TAMPA, Fla. (WFLA) – Agents with the Florida Department of Law Enforcement served a search warrant on Monday at the home of the former data scientist who claimed she was wrongly-fired because she wouldn’t manipulate coronavirus data, an FDLE spokesperson confirmed.
Rebekah Jones, who designed and managed the Florida Department of Health’s coronavirus dashboard, was fired in May. At the time, Jones said she believed it was because she was too transparent. Gov. Ron DeSantis, however, called Jones “insubordinate.”
Jones tweeted a video Monday evening saying “state police” showed up at her home Monday morning and took “all my hardware and tech.” In her tweet, Jones says agents were serving a warrant on her computer after the Department of Health filed a complaint.
An FDLE spokesperson said that warrant stemmed from an investigation involving the alleged unauthorized use of a Department of Health emergency alert system.
According to an affidavit, Florida investigators say on Nov. 10 someone gained access to a “multi-user account group” and send a group text stating:
“(sic)it’s time to speak up before another 17,000 people are dead. You know this is wrong. You don’t have to be part of this. Be a hero. Speak out before it’s too late.”
The message went out to approximately 1,750 recipients before the software vendor could shut it down, the document says. The message originated from StateESF8.Planning, Florida’s Emergency Support Function for Public Health and Medical. All users log in with the same username and password, according to the affidavit, but prosecutors say they traced the message to Rebekah Jones after “investigative resources” revealed her IP address.
The FDLE addressed the raid in a statement, saying:
“Our investigation began last month following a complaint by Florida Department of Health that a person illegally hacked into their emergency alert system. As part of our investigation, FDLE agents served a search warrant this morning at the Centerville Court residence where Ms. Jones lives after determining the home was the location that the unauthorized message was sent from.”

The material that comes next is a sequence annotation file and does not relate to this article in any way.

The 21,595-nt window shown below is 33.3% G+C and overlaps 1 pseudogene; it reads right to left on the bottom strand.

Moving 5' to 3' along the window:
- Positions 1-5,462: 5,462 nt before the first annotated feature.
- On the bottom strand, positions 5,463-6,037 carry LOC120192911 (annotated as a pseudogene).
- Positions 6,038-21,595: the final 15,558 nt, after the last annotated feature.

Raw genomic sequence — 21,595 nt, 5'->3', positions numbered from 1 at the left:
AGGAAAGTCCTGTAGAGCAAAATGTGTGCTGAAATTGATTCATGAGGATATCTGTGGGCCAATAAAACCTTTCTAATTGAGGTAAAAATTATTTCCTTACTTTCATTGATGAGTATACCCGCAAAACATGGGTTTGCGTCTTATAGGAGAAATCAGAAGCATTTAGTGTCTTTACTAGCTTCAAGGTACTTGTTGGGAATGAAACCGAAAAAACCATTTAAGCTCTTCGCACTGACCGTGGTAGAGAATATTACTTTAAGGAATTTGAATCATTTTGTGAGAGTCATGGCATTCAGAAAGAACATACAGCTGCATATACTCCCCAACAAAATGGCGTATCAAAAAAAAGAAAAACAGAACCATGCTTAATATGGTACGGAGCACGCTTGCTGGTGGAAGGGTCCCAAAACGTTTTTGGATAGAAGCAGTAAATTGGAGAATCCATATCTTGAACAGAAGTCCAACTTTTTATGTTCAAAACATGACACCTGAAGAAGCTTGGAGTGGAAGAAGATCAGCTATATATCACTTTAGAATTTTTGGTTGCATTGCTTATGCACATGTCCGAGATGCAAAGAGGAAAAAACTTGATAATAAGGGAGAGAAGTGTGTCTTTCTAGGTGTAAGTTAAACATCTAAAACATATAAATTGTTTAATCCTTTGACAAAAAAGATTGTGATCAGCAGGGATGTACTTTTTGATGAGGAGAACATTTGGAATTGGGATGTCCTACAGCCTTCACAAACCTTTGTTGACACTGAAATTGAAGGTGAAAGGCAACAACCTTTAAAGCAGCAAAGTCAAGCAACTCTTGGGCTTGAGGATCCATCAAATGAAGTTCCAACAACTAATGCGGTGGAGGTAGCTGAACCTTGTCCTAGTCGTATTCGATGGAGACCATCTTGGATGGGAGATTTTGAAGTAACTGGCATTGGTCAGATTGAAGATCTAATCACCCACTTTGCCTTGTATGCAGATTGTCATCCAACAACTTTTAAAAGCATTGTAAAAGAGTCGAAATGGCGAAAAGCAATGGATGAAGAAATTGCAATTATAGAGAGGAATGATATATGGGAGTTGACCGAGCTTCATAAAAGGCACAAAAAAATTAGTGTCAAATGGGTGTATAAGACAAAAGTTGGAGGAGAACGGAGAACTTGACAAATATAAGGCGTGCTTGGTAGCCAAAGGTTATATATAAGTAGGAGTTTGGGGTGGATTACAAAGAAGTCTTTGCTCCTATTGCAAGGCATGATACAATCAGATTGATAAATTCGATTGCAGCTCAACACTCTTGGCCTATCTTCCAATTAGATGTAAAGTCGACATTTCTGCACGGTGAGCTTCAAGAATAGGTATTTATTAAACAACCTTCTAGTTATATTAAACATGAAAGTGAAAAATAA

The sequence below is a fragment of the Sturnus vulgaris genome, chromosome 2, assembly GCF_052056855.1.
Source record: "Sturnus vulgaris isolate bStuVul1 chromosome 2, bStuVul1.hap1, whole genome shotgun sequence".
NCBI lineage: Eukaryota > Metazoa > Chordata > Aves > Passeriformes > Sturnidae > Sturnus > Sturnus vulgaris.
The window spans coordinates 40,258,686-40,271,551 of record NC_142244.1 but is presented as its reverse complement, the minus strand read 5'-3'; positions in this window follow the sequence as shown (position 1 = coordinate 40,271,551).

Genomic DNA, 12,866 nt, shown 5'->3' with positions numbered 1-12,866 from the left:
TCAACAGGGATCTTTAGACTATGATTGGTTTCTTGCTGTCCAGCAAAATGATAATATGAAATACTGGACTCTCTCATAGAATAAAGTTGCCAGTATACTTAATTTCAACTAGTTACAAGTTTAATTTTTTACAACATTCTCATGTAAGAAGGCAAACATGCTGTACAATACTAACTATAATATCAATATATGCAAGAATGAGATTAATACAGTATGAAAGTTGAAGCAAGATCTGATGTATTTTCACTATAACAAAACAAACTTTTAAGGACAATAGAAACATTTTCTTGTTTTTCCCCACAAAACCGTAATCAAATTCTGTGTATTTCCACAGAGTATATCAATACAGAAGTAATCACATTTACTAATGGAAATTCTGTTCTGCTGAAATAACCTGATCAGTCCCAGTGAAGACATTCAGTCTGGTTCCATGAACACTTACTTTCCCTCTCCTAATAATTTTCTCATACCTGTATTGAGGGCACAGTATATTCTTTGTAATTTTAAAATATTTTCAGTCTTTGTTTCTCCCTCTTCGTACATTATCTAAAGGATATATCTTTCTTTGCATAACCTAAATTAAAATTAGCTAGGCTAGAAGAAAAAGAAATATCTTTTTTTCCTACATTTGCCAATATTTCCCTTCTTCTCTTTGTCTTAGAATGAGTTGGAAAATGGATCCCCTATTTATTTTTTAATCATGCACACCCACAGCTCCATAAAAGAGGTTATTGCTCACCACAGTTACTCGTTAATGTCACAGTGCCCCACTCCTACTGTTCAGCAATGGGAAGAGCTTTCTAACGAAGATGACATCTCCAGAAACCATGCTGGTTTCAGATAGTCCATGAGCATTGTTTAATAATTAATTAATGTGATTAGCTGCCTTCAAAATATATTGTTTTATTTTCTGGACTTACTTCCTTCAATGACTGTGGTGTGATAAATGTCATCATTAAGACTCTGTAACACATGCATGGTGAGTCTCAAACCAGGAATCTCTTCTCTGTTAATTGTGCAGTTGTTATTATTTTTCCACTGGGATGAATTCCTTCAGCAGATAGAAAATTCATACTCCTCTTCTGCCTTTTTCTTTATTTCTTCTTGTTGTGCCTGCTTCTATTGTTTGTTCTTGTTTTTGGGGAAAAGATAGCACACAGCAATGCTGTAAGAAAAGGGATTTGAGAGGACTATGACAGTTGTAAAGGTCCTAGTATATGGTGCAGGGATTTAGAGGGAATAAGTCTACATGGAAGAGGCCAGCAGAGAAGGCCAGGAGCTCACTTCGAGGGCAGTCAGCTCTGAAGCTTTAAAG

The statement went on to say that “Ms. Jones refused to come to the door for 20 minutes” before allowing agents inside the Tallahassee home.
Jones says in her tweet that agents, “pointed a gun in my face” and added, “they pointed guns at my kids.”
Ron Filipowski, a Republican on the 12th Circuit Judicial Nomination Commission, announced his resignation on Twitter Tuesday, calling the raid on Jones’ home “unconscionable.”
“I no longer wish to serve the current government of Florida in any capacity,” Filipowski wrote.
After being fired from the Department of Health, Jones launched her own coronavirus dashboard and later launched a national dashboard to track school-related cases. Jones posted a second tweet saying agents took her phone and computer she uses to post that data each day.
She also claimed the agents “took evidence of corruption at the state level.”
“This is what happens to scientists who do their job honestly,” she wrote. “This is what happens to people who speak truth to power.”
A spokesperson said the investigation into the situation is active.
“As in all cases, our role is to determine the facts of what happened and a state attorney determines whether or not charges are filed,” the spokesperson said.
- Many Virginians are anxiously awaiting their chance to get the COVID-19 vaccine. The best way to ensure the state knows you want your shot is to pre-register on the Vaccinate Virginia website.
- Some Virginia residents are raising concerns about COVID-19 vaccination scheduling. They told 8News, they're worried that there could be a potential to miss an opportunity for an appointment, as the Department of Health is reaching out through unknown numbers.
- Some New York lawmakers are calling for Gov. Andrew Cuomo's impeachment after reports late Thursday that his top aides altered a state Health Department report to omit the true number of people killed by COVID-19 in the state's nursing homes.
- A total of 763,439 people have been fully vaccinated in Virginia. According to the most recent Census data, there are 8,535,519 people living in the state.
- Health experts are trying to determine how effective the COVID-19 vaccine is at stopping the spread of the virus.
- A family is grieving a loss as painful as it is surprising. They believe 48-year-old father Ben Price took his own life after developing a rare and little understood phenomenon called "COVID psychosis."
- The Crater Health District will now be holding COVID-19 vaccination clinics at Virginia State University. The first clinic will kick off at 9 a.m. on Saturday at the VSU Multi-Purpose Center.
- Some people are now scouring the internet on the hunt for vaccine events and possible extra doses. They then show up at local pharmacies hoping to score a shot.
- The report links obesity with a series of health complications related to COVID-19. It found that increased bodyweight "is the second greatest predictor of hospitalization and a high risk of death for people suffering from COVID-19."
- Physicians nationwide have noticed the COVID-19 vaccine can cause swollen lymph nodes that mammograms are picking up, said a Louisiana radiologist.